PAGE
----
About an hour ahead of the opening bell, the government reported retail sales fell 0.3% in October, citing a negative impact from Superstorm Sandy. It was slightly worse than the 0.2% decline forecast by economists surveyed by Briefing.com.
Meanwhile, the whole prices decreased 0.2%, according to the Producer Price Index report. They had been expected to increase by 0.1% -- led by higher energy and food prices.
While futures remained higher following the reports, they were slightly off their highs of the morning.
"Today is probably a mixed bag," said Scott Brown, chief economist at Raymond James.
Following the opening bell, the Census Bureau will report data on business inventories for September, which are projected to have increased by 0.6%.
Then at 2 p.m. ET, the Federal Reserve will post the minutes of its policy meeting from late October.
In a speech Tuesday, Federal Reserve Governor Janet Yellen said she would support tying Fed policy to numerical targets for the unemployment rate and inflation. Fed watchers will be looking closely at the minutes Wednesday to see if support for that idea is growing within the Fed.
Overall, investors remain unwilling to place any big bets, while lawmakers try to strike a deal that would prevent the onset of sharp spending cuts and tax increases in January. President Obama plans to meet with a number of business leaders on Wednesday and congressional leaders on Friday to discuss the issue.
U.S. stocks slid to three month lows Tuesday.
Fiscal pressure continues to weigh on Europe, where anti-austerity strikes are planned as part of a "Day of Action and Solidarity." European markets fell Wednesday morning, as Britain's FTSE 100 lost 0.6%, the DAX in Germany slid 0.3% and France's CAC 40 declined 0.4%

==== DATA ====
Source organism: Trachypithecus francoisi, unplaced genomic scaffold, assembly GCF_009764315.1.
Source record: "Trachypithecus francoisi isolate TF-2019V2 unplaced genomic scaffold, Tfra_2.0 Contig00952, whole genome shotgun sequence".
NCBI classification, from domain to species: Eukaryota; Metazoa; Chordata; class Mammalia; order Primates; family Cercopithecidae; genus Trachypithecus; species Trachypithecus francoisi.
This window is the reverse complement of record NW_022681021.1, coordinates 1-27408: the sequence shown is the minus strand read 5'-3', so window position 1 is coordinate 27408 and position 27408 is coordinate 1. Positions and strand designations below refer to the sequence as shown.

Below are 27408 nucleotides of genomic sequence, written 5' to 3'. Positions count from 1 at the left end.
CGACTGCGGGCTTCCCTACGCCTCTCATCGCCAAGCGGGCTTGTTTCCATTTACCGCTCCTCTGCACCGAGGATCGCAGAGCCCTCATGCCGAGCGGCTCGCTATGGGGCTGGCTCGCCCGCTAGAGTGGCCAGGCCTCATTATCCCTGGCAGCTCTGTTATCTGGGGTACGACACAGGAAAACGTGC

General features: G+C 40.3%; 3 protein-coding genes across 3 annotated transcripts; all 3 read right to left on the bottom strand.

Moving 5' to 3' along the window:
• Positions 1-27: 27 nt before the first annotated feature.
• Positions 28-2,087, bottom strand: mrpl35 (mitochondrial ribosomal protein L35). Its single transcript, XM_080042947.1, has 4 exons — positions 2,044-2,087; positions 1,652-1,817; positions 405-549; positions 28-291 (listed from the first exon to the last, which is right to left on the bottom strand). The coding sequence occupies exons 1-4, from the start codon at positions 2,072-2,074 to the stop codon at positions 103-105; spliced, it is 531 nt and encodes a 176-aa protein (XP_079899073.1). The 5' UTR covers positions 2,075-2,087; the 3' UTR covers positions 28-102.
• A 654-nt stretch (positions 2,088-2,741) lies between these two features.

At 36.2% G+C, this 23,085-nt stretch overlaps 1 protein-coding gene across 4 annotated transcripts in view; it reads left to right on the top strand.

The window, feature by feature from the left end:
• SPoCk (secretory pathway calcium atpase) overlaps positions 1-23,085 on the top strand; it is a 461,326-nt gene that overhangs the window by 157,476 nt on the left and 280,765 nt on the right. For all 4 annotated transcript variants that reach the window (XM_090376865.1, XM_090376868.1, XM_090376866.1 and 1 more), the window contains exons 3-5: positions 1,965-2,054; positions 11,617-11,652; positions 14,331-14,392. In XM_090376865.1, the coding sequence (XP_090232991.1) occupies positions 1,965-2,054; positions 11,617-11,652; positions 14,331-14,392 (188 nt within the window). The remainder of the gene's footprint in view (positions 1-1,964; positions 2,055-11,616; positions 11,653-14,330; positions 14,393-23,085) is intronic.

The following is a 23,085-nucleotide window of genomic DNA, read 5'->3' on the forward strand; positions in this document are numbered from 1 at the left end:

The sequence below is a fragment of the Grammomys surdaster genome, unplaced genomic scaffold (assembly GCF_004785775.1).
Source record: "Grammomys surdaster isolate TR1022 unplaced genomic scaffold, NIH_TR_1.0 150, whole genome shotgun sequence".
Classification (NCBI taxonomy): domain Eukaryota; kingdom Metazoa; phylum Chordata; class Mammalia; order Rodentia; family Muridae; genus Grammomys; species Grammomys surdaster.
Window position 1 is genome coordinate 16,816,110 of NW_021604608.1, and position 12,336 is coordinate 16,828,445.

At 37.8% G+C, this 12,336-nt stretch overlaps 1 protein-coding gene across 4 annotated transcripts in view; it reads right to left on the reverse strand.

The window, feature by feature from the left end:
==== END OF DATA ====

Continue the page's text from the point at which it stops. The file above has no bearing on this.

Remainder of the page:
Meanwhile, Asian markets ended higher after paring earlier losses as investors wait for China's Communist Party to confirm its new leaders. The Shanghai Composite edged up 0.4%, the Hang Seng in Hong Kong jumped 1.2%, and Japan's Nikkei ended just above breakeven.
Companies: Facebook ( shares fell 1% in premarket trading as the company faces another )day when millions of its shares could hit the market. Like many initial public offerings, Facebook's May 18 debut included a "lockup" agreement that requires some shareholders from selling for a certain period. On Wednesday, early employees and investors get their first chance to sell about 773 million shares, as well as another 31 million restricted stock units.
Shares of retailer Abercrombie & Fitch ( shot up 28% in premarket trading after the company reported sales and earnings that blew past expectations, and raised its full-year earnings guidance above even the most bullish forecasts. )
Staples (Fortune 500) shares rose 5.8% after the company beat the Street on third-quarter earnings but fell short on revenue. ,
Toyota Motor ( shares fell after the Japanese automaker announced Wednesday that it is ) recalling 2.77 million cars worldwide. The recall mainly covers certain Prius models and was prompted by a problem with the steering intermediate extension shafts, which can suffer damage if sharp turns are made at slow speeds. About 670,000 of the recalled cars were sold in the United States.
Oil for December delivery added 11 cents to $85.49 a barrel.
Gold futures for December delivery fell $3.50 to $1,721.30 an ounce.
Bonds: The price on the benchmark 10-year U.S. Treasury fell, pushing the yield higher to 1.62% from 1.59% late Tuesday.
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